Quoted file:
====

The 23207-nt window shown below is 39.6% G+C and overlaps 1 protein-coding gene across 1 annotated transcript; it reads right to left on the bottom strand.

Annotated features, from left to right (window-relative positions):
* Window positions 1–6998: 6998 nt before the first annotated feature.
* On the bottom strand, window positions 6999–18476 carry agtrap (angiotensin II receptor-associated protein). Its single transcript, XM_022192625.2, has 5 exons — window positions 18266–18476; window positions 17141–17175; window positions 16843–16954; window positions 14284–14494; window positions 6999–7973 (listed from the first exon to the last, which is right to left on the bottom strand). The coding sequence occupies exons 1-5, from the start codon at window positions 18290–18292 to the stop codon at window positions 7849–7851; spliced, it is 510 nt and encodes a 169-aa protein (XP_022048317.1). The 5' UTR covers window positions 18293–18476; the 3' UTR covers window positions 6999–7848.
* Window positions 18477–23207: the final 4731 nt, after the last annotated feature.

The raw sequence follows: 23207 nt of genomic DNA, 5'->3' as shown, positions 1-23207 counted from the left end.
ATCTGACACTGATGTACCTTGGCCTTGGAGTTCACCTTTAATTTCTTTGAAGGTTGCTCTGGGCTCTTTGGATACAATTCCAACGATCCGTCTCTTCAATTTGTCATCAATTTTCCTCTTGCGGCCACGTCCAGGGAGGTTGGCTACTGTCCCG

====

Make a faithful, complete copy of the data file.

The 23207-nt window shown below is 39.6% G+C and overlaps 1 protein-coding gene across 1 annotated transcript; it reads right to left on the bottom strand.

Annotated features, from left to right (window-relative positions):
* Window positions 1–6998: 6998 nt before the first annotated feature.
* On the bottom strand, window positions 6999–18476 carry agtrap (angiotensin II receptor-associated protein). Its single transcript, XM_022192625.2, has 5 exons — window positions 18266–18476; window positions 17141–17175; window positions 16843–16954; window positions 14284–14494; window positions 6999–7973 (listed from the first exon to the last, which is right to left on the bottom strand). The coding sequence occupies exons 1-5, from the start codon at window positions 18290–18292 to the stop codon at window positions 7849–7851; spliced, it is 510 nt and encodes a 169-aa protein (XP_022048317.1). The 5' UTR covers window positions 18293–18476; the 3' UTR covers window positions 6999–7848.
* Window positions 18477–23207: the final 4731 nt, after the last annotated feature.

The raw sequence follows: 23207 nt of genomic DNA, 5'->3' as shown, positions 1-23207 counted from the left end.
ATCTGACACTGATGTACCTTGGCCTTGGAGTTCACCTTTAATTTCTTTGAAGGTTGCTCTGGGCTCTTTGGATACAATTCCAACGATCCGTCTCTTCAATTTGTCATCAATTTTCCTCTTGCGGCCACGTCCAGGGAGGTTGGCTACTGTCCCG